Moseley laboratory: Viral pathogenesis
Viruses pose one of the grand challenges to human and animal health globally and within Australia. Viral disease progression is critically dependent on the formation of specific interaction networks between viral proteins and host cell factors, which enable viral subversion of important processes such as antiviral immunity and cell survival.
Research in the Moseley laboratory seeks to elucidate these interactions at the molecular level and to understand their functions in diseases caused by highly lethal human viruses, including rhabdoviruses (e.g. rabies virus, Australian bat lyssavirus), paramyxoviruses (e.g. Nipah, Hendra, measles) and filoviruses (e.g. Ebola), as well as a number of agriculturally significant and potentially zoonotic animal viruses.
The overarching aim of the research is to identify novel targets and strategies for the development of new vaccines and therapeutics for currently incurable viral diseases.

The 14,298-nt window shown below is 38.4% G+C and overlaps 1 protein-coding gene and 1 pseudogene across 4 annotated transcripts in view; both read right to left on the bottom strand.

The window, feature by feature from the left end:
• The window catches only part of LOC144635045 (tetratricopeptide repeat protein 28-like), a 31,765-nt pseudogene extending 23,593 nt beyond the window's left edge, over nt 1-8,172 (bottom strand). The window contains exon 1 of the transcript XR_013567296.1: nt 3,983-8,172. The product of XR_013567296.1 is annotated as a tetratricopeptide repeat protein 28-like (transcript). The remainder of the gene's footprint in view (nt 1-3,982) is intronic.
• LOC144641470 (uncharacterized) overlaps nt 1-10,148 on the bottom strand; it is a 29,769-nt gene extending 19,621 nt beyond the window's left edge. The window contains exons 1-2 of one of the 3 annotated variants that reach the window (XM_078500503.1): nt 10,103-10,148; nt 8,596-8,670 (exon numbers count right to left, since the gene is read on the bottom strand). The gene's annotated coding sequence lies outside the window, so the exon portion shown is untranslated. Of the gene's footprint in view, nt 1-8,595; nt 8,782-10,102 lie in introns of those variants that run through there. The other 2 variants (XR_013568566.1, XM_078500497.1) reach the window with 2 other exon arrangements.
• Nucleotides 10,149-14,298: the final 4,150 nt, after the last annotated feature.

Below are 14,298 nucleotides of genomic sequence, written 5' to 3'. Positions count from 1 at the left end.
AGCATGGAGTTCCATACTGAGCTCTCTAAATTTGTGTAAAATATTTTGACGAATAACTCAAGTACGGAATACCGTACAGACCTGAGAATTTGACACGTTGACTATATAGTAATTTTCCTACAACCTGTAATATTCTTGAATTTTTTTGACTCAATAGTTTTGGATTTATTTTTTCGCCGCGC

Our research involves extensive collaborations within the University of Melbourne, and with other leading national (e.g. CSIRO-AAHL, Monash University and MIMR, University of Sydney) and international institutes (e.g. The Pasteur Institute and CNRS, Paris; Gifu and Hokkaido Universities, Japan; Universities of Dundee and St. Andrews (UK), enabling access to unique resources and technologies including novel and highly pathogenic viruses.
Research staff Stephen Rawlinson, Postdoctoral Fellow
Kim Gia Lieu, Postdoctoral Fellow
Cassandra David, Research Assistant Graduate students Aaron Brice, PhD Student
Angela Harrison, PhD Student
Divya Narayanan, PhD Student
Caitlin Rowe, PhD Student
Mengxiao Luo, PhD Student
Click here for the results of a PubMed search of Greg's publications.
Click here for the results of a Google Scholar analysis of Greg's publications.
- Viral interactions with the cytoskeleton in the manipulation of host cell biology
- Virus-STAT interactions: Roles in disease and therapeutic targeting
- The roles of intranuclear viral protein interactions in disease
- Characterisation of immune evasion mechanisms in novel and emerging viruses
Faculty Research Themes
School Research Themes
For further information about this research, please contact Dr Greg Moseley